Hi,We had the tenth meeting of the Little Schemer book club earlier this week. 6 of us made the whole meeting and James M. joined us for the first section where we decided what we were up to.
The first 15 minutes of the meeting were focussed on deciding what we wanted from the Little Schemer book club and what we would do next. Various options were discussed from stopping, to switching our focus solely to our scheme interpreter (and abandoning the book), to continuing as we were (with specs for each chapter), to moving our focus away from the interpreter and taking on the form of a more traditional book club where we read and discuss chapters.
We agreed on taking the focus away from the interpreter (for now) and reading/discussing chapters 7-10 as a more traditional book club. The main reasons we went for this were:
- [SPOILER ALERT] Chapter 10 is about building a scheme interpreter in scheme and so may offer us useful insights into building scheme interpreters.
- Our interpreter can probably already handle all the (interesting) things it needs to provide a run time for the examples in the rest of the book and so the book is no longer useful for driving our scheme interpreter.
- Tom S., back in January wrote the specs for chapters 1-7, but there is little appetite for writing full specs for chapters 8-10.
- Some of us are completionists, for our sins (you know who you are)
Having made a clear decision about the future of the club we moved on to Chapter 7, "Friends and relations"
We noted that the structure of the examples in this chapter reflect the book's 6th commandment,"Simplify only after the function is correct". Many of the functions start with 'dumb' formulaic implementations and are then subsequently simplified (red-green-refactor anyone?).
We worked through a number of examples together including parsing the `xxx` function to determine it was the difference (of sets) function.
We noted the definition of `third` was a red herring typical of the Little Schemer book, in that it bore no useful relation to the rest of the chapter.
We discussed the mathematical meaning of 'function' and in particular how a finite function could be represented as a finite list of pairs of inputs and outputs, with certain restrictions on these pairs i.e. the inputs need all be different. We saw how a `fun` was representation of this idea in the book.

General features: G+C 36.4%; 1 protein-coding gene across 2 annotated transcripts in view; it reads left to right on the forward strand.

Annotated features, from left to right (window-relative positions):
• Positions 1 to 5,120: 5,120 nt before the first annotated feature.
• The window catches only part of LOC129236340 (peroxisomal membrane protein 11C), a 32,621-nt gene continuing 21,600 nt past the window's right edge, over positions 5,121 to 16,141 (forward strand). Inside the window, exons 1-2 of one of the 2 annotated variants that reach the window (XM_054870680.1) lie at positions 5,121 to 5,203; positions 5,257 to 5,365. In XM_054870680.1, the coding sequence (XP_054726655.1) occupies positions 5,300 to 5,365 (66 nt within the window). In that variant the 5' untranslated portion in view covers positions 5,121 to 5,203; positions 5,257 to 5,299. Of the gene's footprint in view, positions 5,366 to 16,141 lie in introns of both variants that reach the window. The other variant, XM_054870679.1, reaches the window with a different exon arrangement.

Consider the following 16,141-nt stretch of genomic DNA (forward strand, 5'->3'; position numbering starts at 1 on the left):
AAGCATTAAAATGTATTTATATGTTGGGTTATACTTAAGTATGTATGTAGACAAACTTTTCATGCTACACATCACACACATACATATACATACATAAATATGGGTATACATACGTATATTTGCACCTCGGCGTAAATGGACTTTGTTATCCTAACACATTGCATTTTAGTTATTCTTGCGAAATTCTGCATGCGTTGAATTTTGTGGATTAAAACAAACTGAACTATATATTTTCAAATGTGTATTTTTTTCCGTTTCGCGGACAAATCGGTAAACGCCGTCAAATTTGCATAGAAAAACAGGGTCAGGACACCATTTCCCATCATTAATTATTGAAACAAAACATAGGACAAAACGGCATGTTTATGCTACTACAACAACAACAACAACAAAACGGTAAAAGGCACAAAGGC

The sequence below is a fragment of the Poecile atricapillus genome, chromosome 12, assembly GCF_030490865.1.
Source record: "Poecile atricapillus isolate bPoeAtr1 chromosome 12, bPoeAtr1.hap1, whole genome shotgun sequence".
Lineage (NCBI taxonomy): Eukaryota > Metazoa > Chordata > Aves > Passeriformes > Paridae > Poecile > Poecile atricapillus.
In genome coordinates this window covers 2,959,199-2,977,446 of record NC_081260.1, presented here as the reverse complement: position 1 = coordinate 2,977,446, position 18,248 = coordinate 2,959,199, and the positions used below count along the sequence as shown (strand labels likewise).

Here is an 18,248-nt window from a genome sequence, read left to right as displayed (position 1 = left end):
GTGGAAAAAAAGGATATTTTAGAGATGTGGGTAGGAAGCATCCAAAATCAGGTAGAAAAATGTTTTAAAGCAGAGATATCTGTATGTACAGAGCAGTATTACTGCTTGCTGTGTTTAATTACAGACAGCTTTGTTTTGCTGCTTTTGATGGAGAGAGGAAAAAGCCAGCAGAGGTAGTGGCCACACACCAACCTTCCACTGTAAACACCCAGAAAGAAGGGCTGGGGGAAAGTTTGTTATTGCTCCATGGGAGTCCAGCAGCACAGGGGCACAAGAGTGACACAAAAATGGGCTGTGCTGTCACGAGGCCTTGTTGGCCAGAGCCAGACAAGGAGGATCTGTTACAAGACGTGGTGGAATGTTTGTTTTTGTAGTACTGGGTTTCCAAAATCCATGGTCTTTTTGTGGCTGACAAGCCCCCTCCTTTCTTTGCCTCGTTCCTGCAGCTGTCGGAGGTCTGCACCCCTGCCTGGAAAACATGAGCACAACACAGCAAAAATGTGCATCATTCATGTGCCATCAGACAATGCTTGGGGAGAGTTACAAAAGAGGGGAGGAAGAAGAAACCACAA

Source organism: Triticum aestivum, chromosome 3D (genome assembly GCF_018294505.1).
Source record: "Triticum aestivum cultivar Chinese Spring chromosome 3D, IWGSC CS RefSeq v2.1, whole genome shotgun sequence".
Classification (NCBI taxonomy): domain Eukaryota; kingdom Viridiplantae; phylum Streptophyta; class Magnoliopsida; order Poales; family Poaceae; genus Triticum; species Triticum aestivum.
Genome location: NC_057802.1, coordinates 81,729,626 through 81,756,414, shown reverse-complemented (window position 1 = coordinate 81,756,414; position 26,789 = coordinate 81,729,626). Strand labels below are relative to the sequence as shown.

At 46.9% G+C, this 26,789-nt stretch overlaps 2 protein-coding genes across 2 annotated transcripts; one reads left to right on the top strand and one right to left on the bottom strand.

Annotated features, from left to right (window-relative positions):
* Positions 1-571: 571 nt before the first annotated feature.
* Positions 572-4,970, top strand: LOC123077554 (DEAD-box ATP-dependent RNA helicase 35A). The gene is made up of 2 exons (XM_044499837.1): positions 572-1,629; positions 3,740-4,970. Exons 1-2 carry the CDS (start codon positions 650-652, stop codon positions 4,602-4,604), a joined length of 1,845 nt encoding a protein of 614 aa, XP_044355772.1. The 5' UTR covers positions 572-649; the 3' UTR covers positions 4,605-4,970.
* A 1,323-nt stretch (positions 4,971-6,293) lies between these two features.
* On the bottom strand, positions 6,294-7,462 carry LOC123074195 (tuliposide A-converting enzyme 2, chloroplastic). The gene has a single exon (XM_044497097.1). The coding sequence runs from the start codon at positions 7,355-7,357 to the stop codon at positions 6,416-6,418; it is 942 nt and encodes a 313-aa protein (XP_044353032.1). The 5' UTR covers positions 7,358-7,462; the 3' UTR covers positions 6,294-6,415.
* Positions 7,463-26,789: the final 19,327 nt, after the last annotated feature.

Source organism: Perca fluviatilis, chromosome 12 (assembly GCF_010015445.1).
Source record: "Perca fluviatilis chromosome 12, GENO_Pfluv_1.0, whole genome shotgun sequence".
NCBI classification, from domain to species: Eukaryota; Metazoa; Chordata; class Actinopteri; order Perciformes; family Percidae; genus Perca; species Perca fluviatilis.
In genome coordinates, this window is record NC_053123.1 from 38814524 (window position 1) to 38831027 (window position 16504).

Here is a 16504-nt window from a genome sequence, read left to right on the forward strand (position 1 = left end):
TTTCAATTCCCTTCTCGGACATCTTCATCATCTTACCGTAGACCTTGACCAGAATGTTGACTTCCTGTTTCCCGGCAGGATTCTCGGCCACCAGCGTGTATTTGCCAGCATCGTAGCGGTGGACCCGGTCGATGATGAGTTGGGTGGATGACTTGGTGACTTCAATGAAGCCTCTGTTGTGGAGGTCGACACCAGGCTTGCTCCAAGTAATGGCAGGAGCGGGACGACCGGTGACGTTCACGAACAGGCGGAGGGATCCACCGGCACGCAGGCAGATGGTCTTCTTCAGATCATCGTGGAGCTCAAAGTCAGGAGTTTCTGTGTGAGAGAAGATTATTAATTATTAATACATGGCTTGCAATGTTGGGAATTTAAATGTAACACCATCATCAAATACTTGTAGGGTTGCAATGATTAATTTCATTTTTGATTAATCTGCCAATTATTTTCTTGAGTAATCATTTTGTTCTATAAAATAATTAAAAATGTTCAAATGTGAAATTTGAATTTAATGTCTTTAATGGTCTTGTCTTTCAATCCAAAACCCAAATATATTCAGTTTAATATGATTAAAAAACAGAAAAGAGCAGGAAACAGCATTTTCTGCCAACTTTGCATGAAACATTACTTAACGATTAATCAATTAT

We noted how the book used parameter names to indicate the type of value a function expects. For example
Where `lat` is assumed to be list of atoms.
This seemed interesting in the context of the definition of `full_fun?` which surprised us by not checking whether the input is a function because the parameter name 'fun'
We then found the draw of chapter 7 specs (the last that Tom had written) irresistible and made the minor tweaks to the specs in order to get them to work with our implementation. Tom highlighted a conversation he had had with James A. about how, in retrospect, he could have parameterised his specs to make them independent of the particular interface any given interpreter might make available. Chris L. was driving this section and so I imagine will issue a pull request in the near future for these spec changes.
Satisfied that we had made good progress we retired to the pub where there was much interesting discussion of what we might do after the Little Schemer book club finishes. I won't reveal the ideas here because our first decision was that we should start by setting up a new mailing list since we have drifted a long way from the original purpose of this list which was to talk about Tom's "Understanding Computation" book. Watch this space.
P.s. without the aid of a list of commits to remind me of what we discussed in the meeting I may have missed something so do feel free to add your own recollections or correct mine.